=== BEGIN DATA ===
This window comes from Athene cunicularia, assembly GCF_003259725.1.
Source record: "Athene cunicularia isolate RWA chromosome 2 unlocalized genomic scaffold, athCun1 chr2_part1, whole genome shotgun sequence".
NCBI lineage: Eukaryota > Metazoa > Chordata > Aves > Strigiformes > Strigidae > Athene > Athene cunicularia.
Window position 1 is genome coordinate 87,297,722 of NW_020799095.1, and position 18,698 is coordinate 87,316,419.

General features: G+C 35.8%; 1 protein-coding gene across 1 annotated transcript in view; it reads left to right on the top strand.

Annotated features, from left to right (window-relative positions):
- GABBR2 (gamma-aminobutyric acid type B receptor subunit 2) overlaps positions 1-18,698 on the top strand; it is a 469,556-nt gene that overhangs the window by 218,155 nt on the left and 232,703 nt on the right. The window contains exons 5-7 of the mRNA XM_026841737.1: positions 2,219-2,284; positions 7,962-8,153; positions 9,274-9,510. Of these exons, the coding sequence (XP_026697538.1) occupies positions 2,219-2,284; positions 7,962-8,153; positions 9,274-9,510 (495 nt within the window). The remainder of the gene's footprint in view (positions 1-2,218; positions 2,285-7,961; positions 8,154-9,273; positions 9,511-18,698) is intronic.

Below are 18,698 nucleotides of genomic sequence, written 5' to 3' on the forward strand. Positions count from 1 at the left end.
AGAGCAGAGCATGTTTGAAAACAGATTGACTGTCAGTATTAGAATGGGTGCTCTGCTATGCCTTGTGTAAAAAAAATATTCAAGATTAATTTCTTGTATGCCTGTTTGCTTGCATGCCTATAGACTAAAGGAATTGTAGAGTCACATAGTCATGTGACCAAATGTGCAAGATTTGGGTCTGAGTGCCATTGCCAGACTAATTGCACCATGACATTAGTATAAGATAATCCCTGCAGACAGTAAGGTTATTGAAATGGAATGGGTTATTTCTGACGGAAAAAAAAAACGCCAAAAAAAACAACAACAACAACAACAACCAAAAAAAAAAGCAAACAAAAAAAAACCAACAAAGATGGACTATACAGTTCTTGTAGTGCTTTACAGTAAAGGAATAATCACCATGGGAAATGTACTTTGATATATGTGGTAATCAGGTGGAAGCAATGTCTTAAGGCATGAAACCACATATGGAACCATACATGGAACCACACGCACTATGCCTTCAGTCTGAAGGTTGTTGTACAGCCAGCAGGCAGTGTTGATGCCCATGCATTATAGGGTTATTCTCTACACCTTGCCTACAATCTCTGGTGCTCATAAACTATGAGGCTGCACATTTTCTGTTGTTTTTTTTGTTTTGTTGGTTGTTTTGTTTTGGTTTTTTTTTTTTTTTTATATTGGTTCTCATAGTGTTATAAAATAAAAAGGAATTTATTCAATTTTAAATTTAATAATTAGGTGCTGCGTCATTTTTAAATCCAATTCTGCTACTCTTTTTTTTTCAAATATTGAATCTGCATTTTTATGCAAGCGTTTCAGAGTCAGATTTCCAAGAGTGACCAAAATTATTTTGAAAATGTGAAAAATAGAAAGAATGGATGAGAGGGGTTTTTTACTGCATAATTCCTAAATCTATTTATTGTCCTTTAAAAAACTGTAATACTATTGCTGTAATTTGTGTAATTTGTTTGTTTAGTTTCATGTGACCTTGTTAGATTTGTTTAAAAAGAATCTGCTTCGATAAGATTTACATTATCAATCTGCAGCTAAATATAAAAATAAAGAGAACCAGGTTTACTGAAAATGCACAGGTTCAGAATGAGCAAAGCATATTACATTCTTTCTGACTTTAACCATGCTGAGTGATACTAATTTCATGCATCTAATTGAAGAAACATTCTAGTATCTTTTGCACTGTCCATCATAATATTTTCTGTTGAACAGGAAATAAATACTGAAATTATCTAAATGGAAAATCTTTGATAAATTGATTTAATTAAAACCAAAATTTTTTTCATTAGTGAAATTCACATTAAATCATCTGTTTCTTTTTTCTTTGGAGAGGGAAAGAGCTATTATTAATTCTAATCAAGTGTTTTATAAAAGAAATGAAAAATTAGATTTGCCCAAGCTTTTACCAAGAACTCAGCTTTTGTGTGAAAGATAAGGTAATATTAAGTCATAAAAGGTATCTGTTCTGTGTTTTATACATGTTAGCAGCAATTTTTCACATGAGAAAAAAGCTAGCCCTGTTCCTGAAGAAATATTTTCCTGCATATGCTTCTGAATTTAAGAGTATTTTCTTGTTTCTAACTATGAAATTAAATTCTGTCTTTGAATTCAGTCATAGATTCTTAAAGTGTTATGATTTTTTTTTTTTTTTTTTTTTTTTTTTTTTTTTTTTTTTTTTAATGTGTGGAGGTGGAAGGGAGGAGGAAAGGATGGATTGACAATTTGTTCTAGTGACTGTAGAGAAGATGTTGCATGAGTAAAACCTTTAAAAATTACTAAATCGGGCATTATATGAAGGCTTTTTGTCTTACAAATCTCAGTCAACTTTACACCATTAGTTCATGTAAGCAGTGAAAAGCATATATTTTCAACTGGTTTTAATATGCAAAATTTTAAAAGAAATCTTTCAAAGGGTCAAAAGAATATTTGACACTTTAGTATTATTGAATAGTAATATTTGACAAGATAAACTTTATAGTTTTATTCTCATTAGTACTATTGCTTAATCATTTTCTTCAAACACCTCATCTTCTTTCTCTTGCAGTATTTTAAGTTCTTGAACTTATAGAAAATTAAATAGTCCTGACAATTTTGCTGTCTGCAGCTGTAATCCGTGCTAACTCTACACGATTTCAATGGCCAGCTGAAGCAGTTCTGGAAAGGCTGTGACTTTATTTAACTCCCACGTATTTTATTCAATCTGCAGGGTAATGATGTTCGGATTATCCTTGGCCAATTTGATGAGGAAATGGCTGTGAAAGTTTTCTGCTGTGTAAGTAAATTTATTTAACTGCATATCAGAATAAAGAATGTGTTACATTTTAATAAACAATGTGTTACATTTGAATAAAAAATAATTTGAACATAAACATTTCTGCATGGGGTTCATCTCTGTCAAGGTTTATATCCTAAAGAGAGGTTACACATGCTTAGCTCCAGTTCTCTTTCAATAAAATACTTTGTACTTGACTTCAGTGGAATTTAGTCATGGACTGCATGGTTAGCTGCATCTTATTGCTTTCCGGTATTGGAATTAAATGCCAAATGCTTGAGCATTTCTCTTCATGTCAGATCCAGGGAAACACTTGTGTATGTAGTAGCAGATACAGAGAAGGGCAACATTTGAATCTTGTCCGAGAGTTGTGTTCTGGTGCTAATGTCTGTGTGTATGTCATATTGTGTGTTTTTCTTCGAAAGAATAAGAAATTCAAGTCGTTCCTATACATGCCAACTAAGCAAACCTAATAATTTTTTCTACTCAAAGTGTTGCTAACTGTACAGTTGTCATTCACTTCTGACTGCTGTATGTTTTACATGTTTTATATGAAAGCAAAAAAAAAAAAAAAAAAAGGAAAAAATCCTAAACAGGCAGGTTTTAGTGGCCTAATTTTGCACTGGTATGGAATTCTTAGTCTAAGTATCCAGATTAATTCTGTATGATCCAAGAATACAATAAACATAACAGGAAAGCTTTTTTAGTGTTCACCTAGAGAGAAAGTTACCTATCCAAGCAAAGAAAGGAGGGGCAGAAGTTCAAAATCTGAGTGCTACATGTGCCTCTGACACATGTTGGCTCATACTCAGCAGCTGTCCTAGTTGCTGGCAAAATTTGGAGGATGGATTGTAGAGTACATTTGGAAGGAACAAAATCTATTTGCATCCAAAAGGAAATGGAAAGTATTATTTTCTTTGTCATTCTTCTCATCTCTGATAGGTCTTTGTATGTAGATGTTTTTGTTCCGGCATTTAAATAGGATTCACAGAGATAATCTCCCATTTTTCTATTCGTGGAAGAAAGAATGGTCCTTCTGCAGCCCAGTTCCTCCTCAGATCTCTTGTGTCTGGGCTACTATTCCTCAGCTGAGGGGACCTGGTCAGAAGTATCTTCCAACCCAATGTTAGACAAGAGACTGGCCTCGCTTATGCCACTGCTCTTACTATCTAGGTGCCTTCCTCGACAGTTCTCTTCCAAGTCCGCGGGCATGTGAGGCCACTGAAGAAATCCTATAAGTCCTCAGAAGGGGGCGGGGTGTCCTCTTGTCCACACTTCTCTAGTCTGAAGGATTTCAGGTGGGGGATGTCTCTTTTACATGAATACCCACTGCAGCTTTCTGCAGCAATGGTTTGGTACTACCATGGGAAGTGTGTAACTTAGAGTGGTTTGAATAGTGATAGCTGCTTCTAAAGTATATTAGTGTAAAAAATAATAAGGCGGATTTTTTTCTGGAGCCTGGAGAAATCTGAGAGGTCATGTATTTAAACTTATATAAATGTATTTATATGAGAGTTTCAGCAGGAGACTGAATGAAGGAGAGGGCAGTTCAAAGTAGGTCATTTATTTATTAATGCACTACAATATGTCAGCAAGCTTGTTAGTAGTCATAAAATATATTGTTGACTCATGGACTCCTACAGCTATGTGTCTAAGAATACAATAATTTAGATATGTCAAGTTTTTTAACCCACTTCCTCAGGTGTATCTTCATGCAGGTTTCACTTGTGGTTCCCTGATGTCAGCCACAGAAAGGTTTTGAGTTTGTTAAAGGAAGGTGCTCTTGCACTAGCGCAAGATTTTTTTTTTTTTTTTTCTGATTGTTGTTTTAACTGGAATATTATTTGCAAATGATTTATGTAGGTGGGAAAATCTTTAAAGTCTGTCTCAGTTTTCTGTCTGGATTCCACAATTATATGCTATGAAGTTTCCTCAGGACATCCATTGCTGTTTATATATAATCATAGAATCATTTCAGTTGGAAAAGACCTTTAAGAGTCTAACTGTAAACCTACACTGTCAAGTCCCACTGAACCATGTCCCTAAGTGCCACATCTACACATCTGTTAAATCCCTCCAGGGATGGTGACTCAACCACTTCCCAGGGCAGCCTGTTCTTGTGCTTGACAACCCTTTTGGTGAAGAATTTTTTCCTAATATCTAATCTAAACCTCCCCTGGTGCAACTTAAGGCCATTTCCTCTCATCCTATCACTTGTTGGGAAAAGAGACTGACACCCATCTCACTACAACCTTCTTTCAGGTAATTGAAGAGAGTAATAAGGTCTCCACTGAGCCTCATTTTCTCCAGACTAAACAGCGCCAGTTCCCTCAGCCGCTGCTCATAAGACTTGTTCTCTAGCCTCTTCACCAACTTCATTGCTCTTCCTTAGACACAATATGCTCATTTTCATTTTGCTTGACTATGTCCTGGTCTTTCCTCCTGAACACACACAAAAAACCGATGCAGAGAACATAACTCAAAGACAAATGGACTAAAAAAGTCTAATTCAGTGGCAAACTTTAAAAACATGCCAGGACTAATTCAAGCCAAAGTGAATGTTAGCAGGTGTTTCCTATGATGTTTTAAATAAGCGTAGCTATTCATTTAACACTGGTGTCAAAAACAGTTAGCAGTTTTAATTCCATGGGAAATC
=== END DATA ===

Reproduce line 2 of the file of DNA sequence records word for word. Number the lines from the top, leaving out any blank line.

Source record: "Athene cunicularia isolate RWA chromosome 2 unlocalized genomic scaffold, athCun1 chr2_part1, whole genome shotgun sequence".